• What debris there is that has been gathered together is mostly piled at the side of the road waiting for the local goverment or FEMA to collect it and take it away for disposal – it’s going to take little more than a whiff of wind and a few drops of rain to start spreading that debris all over the place.
  • If we get anything more than about 10 mph winds, a lot of that debris will be flying around causing new damage.
  • Fresh rain will encourage fresh mosquitos – they have not yet been as bad as some had predicted.

On the plus side – there has to be a plus side, right?

  • The fact that a lot of the debris has not been cleared away means that most of the coast is smelling bad right now. I reckon at least some of that smell will be eased as the rain washes a lot of the cause of that away. Although making it wet will most likely make it worse than ever in another day or two 😦
  • There has been a burn-ban across the 6 southern counties of Mississippi, and no dound in Alabama and Louisiana too – making it impossible for people to dispose of their own debris. This may well be lifted. OK I know it’s a bad idea to encourage people to burn all their storm debris, but for many in outlying areas it will be the only way to clean up.
  • Nature needs a drink. I have mentioned a couple of times how pleased I have been to see trees regrowing their leaves. I am sure a day or two of rain will help to fuel that regrowth. It will be nice to see the trees with their clothes back on, providing us with a less-bleak view of the world, and of course some shade form the relentless sun.

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Mobile information about Hurricane Rita

As I write, it looks like Hurrricane Rita is going to hit Huston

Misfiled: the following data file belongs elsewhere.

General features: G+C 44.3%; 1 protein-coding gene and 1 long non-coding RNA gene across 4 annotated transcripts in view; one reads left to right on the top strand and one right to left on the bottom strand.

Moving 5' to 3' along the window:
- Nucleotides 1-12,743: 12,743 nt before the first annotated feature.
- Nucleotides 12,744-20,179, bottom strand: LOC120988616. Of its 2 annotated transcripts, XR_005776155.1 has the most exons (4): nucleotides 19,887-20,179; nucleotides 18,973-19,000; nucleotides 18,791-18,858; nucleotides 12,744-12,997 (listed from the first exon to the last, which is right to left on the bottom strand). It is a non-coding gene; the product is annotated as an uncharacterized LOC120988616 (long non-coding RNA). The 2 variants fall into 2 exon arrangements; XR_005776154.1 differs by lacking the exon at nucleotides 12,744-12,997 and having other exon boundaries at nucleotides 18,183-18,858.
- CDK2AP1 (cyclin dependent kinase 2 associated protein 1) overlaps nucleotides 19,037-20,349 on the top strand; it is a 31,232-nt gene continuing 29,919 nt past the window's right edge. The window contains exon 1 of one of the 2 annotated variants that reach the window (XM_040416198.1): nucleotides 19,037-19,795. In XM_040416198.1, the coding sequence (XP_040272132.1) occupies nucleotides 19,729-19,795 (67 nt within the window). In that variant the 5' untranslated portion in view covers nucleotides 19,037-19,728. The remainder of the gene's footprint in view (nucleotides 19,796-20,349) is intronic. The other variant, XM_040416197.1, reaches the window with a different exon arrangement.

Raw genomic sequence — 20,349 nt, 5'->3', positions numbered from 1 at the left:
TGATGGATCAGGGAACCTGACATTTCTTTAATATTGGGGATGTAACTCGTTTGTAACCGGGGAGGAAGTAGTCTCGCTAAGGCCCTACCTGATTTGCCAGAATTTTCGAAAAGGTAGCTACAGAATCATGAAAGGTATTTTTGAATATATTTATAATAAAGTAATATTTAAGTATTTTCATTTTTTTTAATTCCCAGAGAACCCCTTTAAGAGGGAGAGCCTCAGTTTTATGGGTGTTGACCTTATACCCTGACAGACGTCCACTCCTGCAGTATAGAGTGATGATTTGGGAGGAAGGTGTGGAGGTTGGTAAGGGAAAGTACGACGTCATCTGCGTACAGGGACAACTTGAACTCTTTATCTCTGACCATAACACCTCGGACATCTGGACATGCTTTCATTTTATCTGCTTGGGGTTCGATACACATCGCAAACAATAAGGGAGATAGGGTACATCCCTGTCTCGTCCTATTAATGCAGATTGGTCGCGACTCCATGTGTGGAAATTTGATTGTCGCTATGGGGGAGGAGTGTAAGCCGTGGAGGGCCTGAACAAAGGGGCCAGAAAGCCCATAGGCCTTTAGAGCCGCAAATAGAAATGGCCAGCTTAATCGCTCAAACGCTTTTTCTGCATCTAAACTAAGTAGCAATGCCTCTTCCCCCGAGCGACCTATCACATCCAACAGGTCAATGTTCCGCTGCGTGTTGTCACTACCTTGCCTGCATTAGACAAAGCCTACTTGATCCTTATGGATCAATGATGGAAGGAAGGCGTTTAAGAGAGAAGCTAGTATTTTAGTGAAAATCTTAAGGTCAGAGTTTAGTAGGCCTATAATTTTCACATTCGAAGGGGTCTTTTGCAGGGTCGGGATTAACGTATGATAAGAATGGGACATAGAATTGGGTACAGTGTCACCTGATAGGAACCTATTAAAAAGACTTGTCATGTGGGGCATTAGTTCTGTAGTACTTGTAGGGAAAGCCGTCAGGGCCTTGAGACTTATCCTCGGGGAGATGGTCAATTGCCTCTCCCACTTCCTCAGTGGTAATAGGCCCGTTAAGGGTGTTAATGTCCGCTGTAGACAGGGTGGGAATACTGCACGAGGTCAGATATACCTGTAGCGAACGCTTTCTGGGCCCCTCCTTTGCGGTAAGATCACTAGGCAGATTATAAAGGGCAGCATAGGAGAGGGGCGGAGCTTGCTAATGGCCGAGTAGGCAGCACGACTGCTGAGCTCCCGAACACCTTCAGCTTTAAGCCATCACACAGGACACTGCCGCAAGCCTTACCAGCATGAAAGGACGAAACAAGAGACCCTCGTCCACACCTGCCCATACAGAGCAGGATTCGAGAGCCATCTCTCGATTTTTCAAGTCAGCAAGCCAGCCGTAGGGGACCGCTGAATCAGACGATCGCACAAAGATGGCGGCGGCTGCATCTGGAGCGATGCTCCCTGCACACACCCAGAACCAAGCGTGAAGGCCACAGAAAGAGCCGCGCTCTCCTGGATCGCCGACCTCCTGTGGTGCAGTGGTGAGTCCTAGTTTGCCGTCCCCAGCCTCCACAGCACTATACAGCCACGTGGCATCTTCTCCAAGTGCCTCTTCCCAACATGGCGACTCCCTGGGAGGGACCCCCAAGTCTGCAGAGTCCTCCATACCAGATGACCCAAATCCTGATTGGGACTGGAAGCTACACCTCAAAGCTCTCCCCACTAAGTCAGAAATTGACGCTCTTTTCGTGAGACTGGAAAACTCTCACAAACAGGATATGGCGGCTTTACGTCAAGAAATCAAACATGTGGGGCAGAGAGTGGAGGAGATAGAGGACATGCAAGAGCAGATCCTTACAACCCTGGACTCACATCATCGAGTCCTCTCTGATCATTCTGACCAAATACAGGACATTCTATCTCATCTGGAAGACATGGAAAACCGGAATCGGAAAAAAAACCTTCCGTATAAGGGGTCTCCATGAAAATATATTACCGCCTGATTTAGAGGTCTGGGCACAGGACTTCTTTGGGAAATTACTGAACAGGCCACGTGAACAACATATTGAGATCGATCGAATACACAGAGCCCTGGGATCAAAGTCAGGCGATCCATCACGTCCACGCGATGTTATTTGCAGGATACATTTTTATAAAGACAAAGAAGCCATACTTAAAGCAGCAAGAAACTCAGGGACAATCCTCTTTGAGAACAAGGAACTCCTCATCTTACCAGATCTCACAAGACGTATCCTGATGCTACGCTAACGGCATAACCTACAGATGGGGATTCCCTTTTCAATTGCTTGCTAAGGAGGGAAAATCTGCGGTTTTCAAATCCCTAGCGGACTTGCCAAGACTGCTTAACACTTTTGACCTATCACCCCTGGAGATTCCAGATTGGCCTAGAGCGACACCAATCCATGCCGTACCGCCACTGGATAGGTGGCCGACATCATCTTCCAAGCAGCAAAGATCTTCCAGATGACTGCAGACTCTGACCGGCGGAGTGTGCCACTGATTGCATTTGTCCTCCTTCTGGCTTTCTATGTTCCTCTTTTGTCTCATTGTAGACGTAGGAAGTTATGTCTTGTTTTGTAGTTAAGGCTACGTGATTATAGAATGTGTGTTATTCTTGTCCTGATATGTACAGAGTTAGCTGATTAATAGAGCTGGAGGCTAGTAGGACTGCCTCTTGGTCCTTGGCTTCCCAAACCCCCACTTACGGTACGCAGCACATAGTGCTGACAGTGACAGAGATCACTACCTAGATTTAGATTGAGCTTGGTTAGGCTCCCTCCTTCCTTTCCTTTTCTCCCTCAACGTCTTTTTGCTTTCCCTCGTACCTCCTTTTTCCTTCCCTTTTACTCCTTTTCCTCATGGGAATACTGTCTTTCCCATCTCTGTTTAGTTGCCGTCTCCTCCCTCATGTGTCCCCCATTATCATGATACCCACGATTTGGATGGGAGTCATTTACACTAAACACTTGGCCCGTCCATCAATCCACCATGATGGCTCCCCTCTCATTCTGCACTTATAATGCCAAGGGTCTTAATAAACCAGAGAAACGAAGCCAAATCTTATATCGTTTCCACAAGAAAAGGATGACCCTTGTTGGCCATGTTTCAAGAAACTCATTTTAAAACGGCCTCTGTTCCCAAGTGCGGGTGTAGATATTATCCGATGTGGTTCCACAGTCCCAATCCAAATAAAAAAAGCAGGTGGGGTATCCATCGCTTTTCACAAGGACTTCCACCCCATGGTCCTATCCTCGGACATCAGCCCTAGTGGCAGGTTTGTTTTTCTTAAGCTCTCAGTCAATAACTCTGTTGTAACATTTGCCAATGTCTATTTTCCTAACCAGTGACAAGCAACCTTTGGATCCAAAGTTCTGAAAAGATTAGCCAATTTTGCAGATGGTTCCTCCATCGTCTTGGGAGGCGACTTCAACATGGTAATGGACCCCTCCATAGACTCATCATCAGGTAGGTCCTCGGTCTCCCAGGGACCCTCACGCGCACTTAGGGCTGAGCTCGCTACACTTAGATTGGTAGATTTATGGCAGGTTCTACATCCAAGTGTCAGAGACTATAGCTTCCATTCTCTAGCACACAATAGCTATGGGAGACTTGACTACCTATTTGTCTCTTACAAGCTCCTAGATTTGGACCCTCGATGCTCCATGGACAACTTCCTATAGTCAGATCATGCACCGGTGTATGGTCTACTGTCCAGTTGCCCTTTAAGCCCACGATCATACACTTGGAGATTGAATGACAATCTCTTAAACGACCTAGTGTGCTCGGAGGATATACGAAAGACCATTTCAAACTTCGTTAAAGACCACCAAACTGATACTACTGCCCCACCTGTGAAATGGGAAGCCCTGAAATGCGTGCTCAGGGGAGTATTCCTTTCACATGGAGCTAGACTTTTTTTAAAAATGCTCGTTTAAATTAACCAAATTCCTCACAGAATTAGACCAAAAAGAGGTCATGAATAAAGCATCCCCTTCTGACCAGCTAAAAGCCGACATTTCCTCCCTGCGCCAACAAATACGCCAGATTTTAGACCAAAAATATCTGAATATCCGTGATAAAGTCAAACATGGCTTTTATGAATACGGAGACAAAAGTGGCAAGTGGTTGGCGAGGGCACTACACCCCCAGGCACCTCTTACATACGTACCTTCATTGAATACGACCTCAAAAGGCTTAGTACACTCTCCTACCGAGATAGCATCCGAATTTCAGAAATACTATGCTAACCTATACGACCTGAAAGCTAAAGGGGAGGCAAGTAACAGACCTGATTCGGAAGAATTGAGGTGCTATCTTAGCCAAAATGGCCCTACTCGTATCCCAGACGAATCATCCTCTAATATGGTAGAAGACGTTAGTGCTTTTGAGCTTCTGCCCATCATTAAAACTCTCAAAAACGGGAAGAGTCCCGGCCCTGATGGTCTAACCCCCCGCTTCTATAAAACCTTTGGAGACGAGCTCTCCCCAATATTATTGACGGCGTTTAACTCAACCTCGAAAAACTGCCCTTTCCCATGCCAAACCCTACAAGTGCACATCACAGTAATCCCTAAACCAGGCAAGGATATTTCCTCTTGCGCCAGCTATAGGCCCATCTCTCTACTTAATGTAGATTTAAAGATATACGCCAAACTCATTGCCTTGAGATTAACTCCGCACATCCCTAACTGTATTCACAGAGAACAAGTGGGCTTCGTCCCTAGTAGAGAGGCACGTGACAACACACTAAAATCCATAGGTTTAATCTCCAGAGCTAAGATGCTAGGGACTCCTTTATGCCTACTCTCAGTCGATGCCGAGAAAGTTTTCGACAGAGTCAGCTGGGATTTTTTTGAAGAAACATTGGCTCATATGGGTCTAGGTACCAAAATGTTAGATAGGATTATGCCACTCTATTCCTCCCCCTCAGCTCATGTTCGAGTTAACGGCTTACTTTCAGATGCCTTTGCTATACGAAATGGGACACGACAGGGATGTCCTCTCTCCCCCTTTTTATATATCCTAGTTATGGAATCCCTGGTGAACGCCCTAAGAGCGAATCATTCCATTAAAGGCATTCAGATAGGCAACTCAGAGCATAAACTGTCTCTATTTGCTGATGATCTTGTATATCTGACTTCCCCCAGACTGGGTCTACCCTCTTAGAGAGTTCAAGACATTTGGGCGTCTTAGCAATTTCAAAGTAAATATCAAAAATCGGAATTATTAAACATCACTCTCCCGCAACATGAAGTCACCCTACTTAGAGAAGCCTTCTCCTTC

My heart goes out to all of those who were affected so terribly by Katrina, only to have another hurricane chase them out of their place of refuge. Thousands of people are having to flee from Huston and other parts of Texas as the storm seems to be chasing many of the people who were most severely hurt by Katrina.

This morning I found this page of links to mobile friendly web pages giving information about Rita. If you are on the move and have access to the internat via cell phone or PDAphone these links may be useful for you. You should find they work fine for PC and Laptop computers too, but they may look odd as they have been optimised for the small screens of PDAs.

The page had been put together by Bev Howard. The idea is to encourage officials to make this sort of information available. Here’s what Bev says about it:-

I’m winging this one, so page is being constantly updated… for the better hopefully… check back

http://bevhoward.com/Rita/

Suggestions and feedback will be appreciated.

PLEASE! If you think this minimalist approach is a good idea, pass the link along to as many other mobile users as possible and as many people along the texas/la coast asap who have the need, both mobile and non mobile.

I have a local counter to support the need, so, the more visits during this event, the more likely NHC will pay attention. The counter only updates if you “reload” on the ppc so it should reflect mobile hit’s accurately although many browsers are set to reload every time.

If you want Noaa and NHC to provide mobile friendly sites and to let them know their current “text page” sucks, let them know at nhc.public.affairs@noaa.gov

Beverly Howard [MS MVP-Mobile Devices]